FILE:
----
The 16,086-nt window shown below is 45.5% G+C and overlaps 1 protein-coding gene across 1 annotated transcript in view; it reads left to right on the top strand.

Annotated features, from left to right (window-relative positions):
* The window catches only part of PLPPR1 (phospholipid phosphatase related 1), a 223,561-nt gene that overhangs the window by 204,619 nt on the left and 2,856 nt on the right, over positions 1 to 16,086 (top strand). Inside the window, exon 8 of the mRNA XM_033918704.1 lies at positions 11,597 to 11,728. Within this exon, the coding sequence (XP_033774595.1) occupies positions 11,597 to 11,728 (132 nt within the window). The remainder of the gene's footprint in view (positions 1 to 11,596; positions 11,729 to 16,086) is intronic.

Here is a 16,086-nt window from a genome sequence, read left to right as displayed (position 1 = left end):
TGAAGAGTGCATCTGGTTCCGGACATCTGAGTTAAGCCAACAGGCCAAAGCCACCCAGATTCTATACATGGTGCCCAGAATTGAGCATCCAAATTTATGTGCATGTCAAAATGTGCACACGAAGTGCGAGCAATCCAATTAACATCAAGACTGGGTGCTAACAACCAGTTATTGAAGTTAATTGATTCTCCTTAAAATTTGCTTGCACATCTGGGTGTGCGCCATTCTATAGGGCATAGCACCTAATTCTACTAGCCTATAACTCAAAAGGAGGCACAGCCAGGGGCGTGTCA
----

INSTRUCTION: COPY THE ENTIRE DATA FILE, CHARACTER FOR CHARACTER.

The 16,086-nt window shown below is 45.5% G+C and overlaps 1 protein-coding gene across 1 annotated transcript in view; it reads left to right on the top strand.

Annotated features, from left to right (window-relative positions):
* The window catches only part of PLPPR1 (phospholipid phosphatase related 1), a 223,561-nt gene that overhangs the window by 204,619 nt on the left and 2,856 nt on the right, over positions 1 to 16,086 (top strand). Inside the window, exon 8 of the mRNA XM_033918704.1 lies at positions 11,597 to 11,728. Within this exon, the coding sequence (XP_033774595.1) occupies positions 11,597 to 11,728 (132 nt within the window). The remainder of the gene's footprint in view (positions 1 to 11,596; positions 11,729 to 16,086) is intronic.

Here is a 16,086-nt window from a genome sequence, read left to right as displayed (position 1 = left end):
TGAAGAGTGCATCTGGTTCCGGACATCTGAGTTAAGCCAACAGGCCAAAGCCACCCAGATTCTATACATGGTGCCCAGAATTGAGCATCCAAATTTATGTGCATGTCAAAATGTGCACACGAAGTGCGAGCAATCCAATTAACATCAAGACTGGGTGCTAACAACCAGTTATTGAAGTTAATTGATTCTCCTTAAAATTTGCTTGCACATCTGGGTGTGCGCCATTCTATAGGGCATAGCACCTAATTCTACTAGCCTATAACTCAAAAGGAGGCACAGCCAGGGGCGTGTCA